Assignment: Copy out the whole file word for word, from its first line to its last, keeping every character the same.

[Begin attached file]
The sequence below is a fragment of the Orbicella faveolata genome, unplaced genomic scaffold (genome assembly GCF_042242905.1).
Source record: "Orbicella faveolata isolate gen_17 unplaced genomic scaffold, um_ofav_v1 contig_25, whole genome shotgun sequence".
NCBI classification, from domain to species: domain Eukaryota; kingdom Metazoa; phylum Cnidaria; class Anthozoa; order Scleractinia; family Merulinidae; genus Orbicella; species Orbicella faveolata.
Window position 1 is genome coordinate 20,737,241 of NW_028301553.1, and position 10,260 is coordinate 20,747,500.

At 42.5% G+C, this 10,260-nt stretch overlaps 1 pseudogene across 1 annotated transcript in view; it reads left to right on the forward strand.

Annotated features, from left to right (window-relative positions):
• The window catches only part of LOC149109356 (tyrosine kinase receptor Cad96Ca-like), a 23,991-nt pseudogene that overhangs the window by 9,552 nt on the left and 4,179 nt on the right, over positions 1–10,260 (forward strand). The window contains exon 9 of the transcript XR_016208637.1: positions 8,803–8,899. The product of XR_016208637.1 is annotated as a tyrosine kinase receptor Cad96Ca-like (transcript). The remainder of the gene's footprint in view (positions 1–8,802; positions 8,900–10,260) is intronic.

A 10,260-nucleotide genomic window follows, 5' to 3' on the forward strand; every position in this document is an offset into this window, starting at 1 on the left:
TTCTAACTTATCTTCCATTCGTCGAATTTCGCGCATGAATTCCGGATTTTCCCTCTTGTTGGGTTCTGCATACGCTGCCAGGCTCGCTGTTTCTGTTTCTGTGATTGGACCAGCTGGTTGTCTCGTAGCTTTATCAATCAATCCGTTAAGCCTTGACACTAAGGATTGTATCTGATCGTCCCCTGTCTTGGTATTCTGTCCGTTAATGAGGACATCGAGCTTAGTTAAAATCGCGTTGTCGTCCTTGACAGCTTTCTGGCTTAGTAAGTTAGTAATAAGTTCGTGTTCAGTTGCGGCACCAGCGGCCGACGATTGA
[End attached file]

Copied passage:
The sequence below is a fragment of the Orbicella faveolata genome, unplaced genomic scaffold (genome assembly GCF_042242905.1).
Source record: "Orbicella faveolata isolate gen_17 unplaced genomic scaffold, um_ofav_v1 contig_25, whole genome shotgun sequence".
NCBI classification, from domain to species: domain Eukaryota; kingdom Metazoa; phylum Cnidaria; class Anthozoa; order Scleractinia; family Merulinidae; genus Orbicella; species Orbicella faveolata.
Window position 1 is genome coordinate 20,737,241 of NW_028301553.1, and position 10,260 is coordinate 20,747,500.

At 42.5% G+C, this 10,260-nt stretch overlaps 1 pseudogene across 1 annotated transcript in view; it reads left to right on the forward strand.

Annotated features, from left to right (window-relative positions):
• The window catches only part of LOC149109356 (tyrosine kinase receptor Cad96Ca-like), a 23,991-nt pseudogene that overhangs the window by 9,552 nt on the left and 4,179 nt on the right, over positions 1–10,260 (forward strand). The window contains exon 9 of the transcript XR_016208637.1: positions 8,803–8,899. The product of XR_016208637.1 is annotated as a tyrosine kinase receptor Cad96Ca-like (transcript). The remainder of the gene's footprint in view (positions 1–8,802; positions 8,900–10,260) is intronic.

A 10,260-nucleotide genomic window follows, 5' to 3' on the forward strand; every position in this document is an offset into this window, starting at 1 on the left:
TTCTAACTTATCTTCCATTCGTCGAATTTCGCGCATGAATTCCGGATTTTCCCTCTTGTTGGGTTCTGCATACGCTGCCAGGCTCGCTGTTTCTGTTTCTGTGATTGGACCAGCTGGTTGTCTCGTAGCTTTATCAATCAATCCGTTAAGCCTTGACACTAAGGATTGTATCTGATCGTCCCCTGTCTTGGTATTCTGTCCGTTAATGAGGACATCGAGCTTAGTTAAAATCGCGTTGTCGTCCTTGACAGCTTTCTGGCTTAGTAAGTTAGTAATAAGTTCGTGTTCAGTTGCGGCACCAGCGGCCGACGATTGA